Founded in Spain in 1962 by The Rev. Gabriel Calvo, Marriage Encounter came to this country in 1967, according to The Rev. Jim Young, who teaches family ministry at Catholic University.

The Christian Family Movement, an ecumenical, progressive movement in the Catholic community, sponsored the first Marriage Encounter weekend in this country (at Notre Dame University), then founded National Marriage Encounter (NME) to spread it around the country. About 11 years ago, The Rev. Chuck Gallagher, a New York Jesuit priest, developed an offshoot organization, Worldwide Marriage Encounter (WWME) -- now the largest -- that took Marriage Encounter "in a more conservative direction," says Father Young, in which it was no longer ecumenical.

"He thought you shouldn't mix people from different religions, and each Christian denomination should have its own separate encounter group.

"National and Worldwide weekends are both run on the theory that the main problem in marriage today is communication," says Father Young. "And both groups try to create religious enthusiasm on the principle that will help keep the marriage going."

Worldwide weekends are fairly standardized, essentially the same everywhere in the world. Each National weekend, according to Jerry Sexton, St. Paul, one of NME's chief spokesmen, is different.

Competition between Worldwide and National was sometimes bitter in the early to mid-1970s, but now there are more than a dozen different marriage encounter groups, many affiliated loosely with different religious denominations.

One of the most important new groups of the broader movement is Marriage Enrichment. The movement, following the Quaker model of founders David and Vera Mace, makes use of small-group dynamics, with one couple presenting marital issues that concern them and other couples giving feedback on their communication process. The point of the group, says David Mace, is to overcome our culture's "intermarital taboo," that "unwritten rule that married couples should never, never talk to other married couples about what is going on in their interpersonal relationships."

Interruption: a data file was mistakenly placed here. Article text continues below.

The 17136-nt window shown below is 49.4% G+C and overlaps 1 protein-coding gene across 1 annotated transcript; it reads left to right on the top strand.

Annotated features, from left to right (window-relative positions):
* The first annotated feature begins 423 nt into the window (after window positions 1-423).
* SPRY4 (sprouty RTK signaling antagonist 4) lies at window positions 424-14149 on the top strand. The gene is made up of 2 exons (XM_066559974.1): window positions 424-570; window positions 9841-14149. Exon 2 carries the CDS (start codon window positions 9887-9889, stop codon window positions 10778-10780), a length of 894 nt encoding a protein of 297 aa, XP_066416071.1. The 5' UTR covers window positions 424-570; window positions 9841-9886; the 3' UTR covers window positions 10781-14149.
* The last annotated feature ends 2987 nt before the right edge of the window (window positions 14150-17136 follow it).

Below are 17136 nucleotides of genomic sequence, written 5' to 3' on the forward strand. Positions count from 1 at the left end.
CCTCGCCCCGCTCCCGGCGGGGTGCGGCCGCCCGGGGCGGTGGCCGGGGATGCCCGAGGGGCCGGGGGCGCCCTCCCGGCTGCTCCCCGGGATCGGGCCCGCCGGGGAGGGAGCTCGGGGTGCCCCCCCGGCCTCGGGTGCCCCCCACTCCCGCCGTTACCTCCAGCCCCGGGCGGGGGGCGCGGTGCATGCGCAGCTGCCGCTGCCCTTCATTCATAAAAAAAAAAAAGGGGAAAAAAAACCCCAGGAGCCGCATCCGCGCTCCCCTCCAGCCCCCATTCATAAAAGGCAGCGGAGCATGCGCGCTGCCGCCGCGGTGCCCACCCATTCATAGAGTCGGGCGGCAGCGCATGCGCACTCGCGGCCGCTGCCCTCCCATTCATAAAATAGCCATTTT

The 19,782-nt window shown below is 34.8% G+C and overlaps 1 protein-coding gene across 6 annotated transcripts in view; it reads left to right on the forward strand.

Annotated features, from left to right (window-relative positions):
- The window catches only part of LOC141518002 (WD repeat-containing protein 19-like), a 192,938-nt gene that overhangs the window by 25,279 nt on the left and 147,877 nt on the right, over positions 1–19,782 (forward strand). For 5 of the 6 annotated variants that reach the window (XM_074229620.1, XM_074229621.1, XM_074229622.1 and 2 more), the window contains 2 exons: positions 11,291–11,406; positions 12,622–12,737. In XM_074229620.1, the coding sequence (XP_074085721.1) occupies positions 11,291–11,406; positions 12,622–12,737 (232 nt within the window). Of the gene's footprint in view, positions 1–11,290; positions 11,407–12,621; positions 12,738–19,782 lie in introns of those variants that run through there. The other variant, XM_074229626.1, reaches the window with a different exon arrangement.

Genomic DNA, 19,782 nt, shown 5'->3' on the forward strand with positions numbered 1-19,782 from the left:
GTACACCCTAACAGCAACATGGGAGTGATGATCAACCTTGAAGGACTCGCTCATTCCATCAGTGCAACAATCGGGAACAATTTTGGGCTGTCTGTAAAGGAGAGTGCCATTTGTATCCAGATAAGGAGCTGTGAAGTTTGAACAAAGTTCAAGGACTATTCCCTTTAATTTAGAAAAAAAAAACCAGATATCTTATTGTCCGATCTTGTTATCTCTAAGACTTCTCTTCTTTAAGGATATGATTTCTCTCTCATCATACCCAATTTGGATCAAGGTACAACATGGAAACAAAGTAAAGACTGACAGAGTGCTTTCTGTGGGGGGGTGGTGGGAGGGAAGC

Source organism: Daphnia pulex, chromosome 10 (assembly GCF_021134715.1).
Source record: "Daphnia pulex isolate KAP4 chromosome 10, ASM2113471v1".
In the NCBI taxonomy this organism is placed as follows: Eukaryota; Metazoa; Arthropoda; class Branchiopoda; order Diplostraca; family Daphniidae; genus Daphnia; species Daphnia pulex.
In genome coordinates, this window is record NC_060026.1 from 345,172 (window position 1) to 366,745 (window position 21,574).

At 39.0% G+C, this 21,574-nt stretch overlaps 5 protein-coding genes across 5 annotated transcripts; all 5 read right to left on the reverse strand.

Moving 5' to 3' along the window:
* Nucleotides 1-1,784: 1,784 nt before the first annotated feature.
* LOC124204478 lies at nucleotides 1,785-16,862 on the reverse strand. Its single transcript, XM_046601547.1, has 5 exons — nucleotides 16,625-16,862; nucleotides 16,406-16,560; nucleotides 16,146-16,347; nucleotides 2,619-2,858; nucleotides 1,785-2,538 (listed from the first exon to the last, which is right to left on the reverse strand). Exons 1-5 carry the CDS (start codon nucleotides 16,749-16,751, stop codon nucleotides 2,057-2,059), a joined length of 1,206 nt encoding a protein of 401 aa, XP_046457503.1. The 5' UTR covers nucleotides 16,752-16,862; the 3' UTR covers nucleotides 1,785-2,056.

With both National and Worldwide Marriage Encounter, a couple's exchanges are strictly private. According to Sexton, it was Father Gallagher who saw the power of the "written feeling dialogue," which wasn't important in the original Spanish Marriage Encounter.

"In this culture, communication on the feeling level was a real breakthrough," says Sexton. "With Spanish and Italian people, when they're upset you know they're upset. Americans are more northern European, less in touch with our feelings. The male especially is taught not to express or acknowledge feelings -- even to deny them.

"To see a male of age 40 reveal his feelings was a real biggie . . . A lot of people came off those first weekends flying high. That's what got Marriage Encounter going."

Father Young's theory is that the Marriage Encounter weekends in the late '60s were popular with couples who had learned the traditional view of marriage from their parents.

Although official figures are hard to come by, participation in Worldwide Marriage Encounter is down, for example, well below the estimated 100,000 Americans that "made" Worldwide weekends in its '70s heyday.

Those first enrichment programs, says The Rev. Tom Lynch, of the Family Life division of the U.S. Catholic Conference, "took all the ripe apples off the tree. People who sensed an uneasiness were consciously looking for something to enrich and deepen the relationship. That first surge filled that first need.

"Now, for the marriages that are anesthetized, that haven't even begun to face the intimacy question, there needs to be a whole new round of consciousness-raising."

Says Father Young: "I think the issues today are issues of developing lifetime commitment and of adult development: 'How do we continue to grow somewhat in tandem but at different paces in different areas?' This is something that people doing work in life-cycle fields are just learning about."

"The need is there," says Sexton. "People want to do something about their marriages. And there isn't anything taking its place."